AHA Member Spotlight: Waitman W. Beorn
AHA members are involved in all fields of history, with wide-ranging specializations, interests, and areas of employment. To recognize our talented and eclectic membership, AHA Today features a regular AHA Member Spotlight series. The members featured in this column have been randomly selected or nominated and then contacted by AHA staff. If you would you like to nominate a colleague for the AHA Member Spotlight, please contact Nike Nivar.
Waitman W. Beorn is the Louis and Frances Blumkin Professor of Holocaust and Genocide Studies and assistant professor of history at the University of Nebraska at Omaha. He has been an AHA member since 2010.
|AHA Member Spotlight, Waitman W. Beorn|
Alma mater/s:PhD, MA, University of North Carolina at Chapel Hill; BS, United States Military Academy, West Point.
Fields of interest: modern German history, history of the Holocaust, comparative genocide, historical geography.
When did you first develop an interest in history?
Both my parents are devoted consumers of history. Growing up, I travelled all over the country and Europe. We were the family that spent four hours in a museum reading everything. My family also lived in an old plantation house built in 1740 so I would always be finding pieces of porcelain and iron nails in the yard. I have always felt at home in the past and have always felt a desire to learn more about the people who lived then.
What projects are you working on currently?
I am in the process of completing the final edits on my first book, Marching into Darkness: The Wehrmacht and the Holocaust in Belarus,which will be published by Harvard University Press in the fall. This project examines the behavior of ordinary German soldiers in the East and the nature of their complicity in the Holocaust at the local level.
I also continue to be involved in the Holocaust Geographies Project, an interdisciplinary group bringing together geographers and historians to ask and answer new questions about the Nazi genocidal project by using tools such as GIS (Geographic Information Systems) to visualize large amounts of data and also by approaching historical questions with geographic methodologies. I have been extremely fortunate to be a part of this group since 2007 and am very excited about the new approaches we are exploring.
Have your interests changed since graduate school? If so, how?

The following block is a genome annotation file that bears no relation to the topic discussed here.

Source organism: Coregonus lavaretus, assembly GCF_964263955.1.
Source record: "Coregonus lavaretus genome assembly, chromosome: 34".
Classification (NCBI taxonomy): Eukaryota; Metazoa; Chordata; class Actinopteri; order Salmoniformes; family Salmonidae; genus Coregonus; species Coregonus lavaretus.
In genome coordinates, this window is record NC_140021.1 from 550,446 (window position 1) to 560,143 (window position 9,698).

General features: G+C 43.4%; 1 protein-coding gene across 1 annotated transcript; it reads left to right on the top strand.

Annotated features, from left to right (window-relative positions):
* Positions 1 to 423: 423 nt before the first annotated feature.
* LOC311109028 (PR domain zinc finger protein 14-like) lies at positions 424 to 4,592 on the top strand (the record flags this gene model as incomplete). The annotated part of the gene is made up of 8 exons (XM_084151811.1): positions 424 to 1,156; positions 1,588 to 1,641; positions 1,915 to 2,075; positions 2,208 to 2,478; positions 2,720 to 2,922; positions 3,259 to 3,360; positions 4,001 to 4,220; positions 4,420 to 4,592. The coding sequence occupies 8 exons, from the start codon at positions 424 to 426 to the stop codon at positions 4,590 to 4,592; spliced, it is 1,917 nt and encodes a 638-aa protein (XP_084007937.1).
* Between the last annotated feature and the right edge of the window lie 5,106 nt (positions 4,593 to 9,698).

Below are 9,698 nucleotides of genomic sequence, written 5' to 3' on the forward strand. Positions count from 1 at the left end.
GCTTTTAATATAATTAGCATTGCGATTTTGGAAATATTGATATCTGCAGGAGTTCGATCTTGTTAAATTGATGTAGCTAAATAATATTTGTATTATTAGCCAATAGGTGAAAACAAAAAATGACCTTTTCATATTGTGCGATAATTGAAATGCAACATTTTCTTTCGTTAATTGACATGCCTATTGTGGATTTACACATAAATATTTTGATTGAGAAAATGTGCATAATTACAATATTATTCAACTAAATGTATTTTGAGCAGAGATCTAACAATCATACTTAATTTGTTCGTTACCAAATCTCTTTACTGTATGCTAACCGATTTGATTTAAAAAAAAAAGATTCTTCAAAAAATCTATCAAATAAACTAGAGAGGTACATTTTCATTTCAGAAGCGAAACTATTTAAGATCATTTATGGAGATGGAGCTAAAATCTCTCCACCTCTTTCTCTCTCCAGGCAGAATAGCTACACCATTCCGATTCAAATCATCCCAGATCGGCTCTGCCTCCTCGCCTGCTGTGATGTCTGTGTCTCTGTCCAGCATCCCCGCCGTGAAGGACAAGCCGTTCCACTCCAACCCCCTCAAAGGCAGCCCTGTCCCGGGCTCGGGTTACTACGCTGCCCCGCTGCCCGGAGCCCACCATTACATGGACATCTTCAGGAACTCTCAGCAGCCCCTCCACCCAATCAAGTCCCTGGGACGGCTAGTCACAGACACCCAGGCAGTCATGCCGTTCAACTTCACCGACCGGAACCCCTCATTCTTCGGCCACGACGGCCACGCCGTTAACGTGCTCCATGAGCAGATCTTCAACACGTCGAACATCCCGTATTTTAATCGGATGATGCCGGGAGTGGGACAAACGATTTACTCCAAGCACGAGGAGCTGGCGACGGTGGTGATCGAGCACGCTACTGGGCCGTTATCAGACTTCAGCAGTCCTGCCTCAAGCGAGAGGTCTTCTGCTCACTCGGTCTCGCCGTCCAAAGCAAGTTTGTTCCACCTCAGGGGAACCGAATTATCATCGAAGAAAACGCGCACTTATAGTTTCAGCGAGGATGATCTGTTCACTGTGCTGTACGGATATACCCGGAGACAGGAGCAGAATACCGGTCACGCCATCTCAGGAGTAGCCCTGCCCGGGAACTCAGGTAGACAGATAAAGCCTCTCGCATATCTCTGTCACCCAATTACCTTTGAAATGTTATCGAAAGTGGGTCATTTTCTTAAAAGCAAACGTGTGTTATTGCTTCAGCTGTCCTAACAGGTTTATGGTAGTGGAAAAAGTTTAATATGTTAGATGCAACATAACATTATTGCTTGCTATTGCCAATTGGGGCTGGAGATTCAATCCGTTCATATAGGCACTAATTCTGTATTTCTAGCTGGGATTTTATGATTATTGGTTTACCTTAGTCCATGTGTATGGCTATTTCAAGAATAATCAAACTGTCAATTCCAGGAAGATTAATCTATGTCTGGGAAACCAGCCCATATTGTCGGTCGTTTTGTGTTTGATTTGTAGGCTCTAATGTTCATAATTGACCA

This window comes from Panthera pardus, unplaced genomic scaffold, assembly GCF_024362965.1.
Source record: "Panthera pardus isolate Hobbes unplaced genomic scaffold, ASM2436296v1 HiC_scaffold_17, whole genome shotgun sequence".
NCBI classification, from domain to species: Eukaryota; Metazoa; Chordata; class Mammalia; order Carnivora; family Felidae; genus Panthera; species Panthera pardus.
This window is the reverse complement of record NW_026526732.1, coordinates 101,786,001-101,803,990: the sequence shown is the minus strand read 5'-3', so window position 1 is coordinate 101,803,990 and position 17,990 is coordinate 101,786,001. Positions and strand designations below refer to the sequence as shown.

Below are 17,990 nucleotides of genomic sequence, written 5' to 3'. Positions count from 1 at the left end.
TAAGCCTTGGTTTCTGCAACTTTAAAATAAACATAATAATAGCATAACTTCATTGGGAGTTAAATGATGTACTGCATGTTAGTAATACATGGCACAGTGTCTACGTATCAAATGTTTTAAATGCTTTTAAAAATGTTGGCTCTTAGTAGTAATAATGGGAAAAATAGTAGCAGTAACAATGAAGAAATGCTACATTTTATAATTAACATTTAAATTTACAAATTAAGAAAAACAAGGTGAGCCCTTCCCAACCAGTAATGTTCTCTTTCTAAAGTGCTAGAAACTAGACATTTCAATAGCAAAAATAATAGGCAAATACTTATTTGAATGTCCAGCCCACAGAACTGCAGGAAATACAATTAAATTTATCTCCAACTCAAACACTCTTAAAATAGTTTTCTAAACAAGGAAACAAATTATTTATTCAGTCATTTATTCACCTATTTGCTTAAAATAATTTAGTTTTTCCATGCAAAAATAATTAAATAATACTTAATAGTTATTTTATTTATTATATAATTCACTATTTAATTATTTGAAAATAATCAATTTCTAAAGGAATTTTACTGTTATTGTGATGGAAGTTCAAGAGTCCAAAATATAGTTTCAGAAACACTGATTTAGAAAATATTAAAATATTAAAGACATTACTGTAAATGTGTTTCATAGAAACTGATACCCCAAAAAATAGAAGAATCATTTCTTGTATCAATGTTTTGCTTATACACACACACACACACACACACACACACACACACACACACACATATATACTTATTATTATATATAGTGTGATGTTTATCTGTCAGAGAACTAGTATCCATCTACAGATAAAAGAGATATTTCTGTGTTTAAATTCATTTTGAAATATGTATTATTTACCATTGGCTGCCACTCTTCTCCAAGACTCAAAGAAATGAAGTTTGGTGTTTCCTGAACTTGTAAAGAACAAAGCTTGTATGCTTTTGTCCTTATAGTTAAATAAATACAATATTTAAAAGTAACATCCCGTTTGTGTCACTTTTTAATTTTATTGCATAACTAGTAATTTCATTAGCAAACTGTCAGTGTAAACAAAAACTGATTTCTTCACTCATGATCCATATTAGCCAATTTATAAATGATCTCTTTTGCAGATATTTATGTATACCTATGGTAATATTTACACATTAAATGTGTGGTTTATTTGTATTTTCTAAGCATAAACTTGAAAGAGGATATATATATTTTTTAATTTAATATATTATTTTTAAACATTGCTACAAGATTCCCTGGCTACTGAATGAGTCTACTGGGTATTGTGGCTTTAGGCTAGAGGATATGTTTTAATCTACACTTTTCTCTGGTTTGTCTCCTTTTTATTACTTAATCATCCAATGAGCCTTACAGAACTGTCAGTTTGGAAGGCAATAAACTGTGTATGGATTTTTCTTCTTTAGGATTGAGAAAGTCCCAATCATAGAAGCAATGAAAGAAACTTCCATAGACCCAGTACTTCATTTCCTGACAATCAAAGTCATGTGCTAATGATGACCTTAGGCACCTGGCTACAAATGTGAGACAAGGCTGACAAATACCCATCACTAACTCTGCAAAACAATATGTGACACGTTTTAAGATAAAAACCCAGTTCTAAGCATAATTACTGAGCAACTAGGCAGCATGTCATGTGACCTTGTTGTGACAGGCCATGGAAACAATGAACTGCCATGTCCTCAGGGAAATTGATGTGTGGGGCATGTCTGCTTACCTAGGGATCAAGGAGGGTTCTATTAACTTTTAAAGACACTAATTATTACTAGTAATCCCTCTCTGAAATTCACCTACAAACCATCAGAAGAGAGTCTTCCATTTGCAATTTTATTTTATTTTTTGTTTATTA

In some ways my interests have broadened, but the historical questions I am interested in have remained the same. To wit, I am deeply interested in attempting to understand how and why individuals behave the way they do in genocidal instances. My research focus remains on the Holocaust but I am also becoming interested in other genocides and in exploring the ways in which comparison can be helpful. Lastly, I am certainly far more interested in the amazing possibilities of geography and the digital humanities.
Is there an article, book, movie, blog, etc. that you could recommend to fellow AHA members?
I am a big fan of listening to podcasts and I cannot recommend enough the BBC series In Our Time (history, culture, science) as well the New Books in History podcast. Both of these are great ways to learn and keep up with developments in the field. I have recently re-read Paul Lerner’s Hysterical Men :War, Psychiatry, and the Politics of Trauma in Germany, 1890–1930, on German psychiatry and combat-related mental trauma from World War I. I was struck by how relevant (and frighteningly similar) it is to today’s discussion of PTSD.
What do you value most about the history profession?
I am very fortunate in that I get paid to explore issues important to me and to teach students. It is a cliché, but one is lucky to truly enjoy one’s work. I love the thrill of research, of unraveling a mystery and putting the pieces together to tell a story or bring an important conclusion to light. Lastly, I am truly blessed by the friends and colleagues I have met along the way at archives, museums, conferences, etc. It is truly humbling to be able to reach out to these people for research help or advice and have them be so supportive.
Do you have a favorite AHA annual meeting anecdote you would like to share?
I don’t have a particular anecdote except perhaps a tale of two AHAs. I interviewed at the AHA annual meeting in Boston in 2010 (unsuccessfully) and then returned to New Orleans this year as a presenter (and with a job). There really are two AHAs and it was very nice to be on the non-job-seeking side, catching up with colleagues, meeting with editors and fellow researchers rather than interviewing.
Other than history, what are you passionate about?
I am an avid traveler and photographer and fortunate in that my wife is an excellent historian in her own right and has much different research interests so I am able to travel with her to some very interesting places. When geography permits, I am also a skier and scuba diver.
Any final thoughts?
I continue to be impressed with the very real role that history (and alternate, often incorrect) interpretations of it are marshaled in support of just about every public debate. To me, one of the most important skills history teaches (to all students, regardless of major) should be the ability to analyze a source for credibility and bias and weigh that source criticism as they come to a reasoned conclusion.
This post first appeared on AHA Today.
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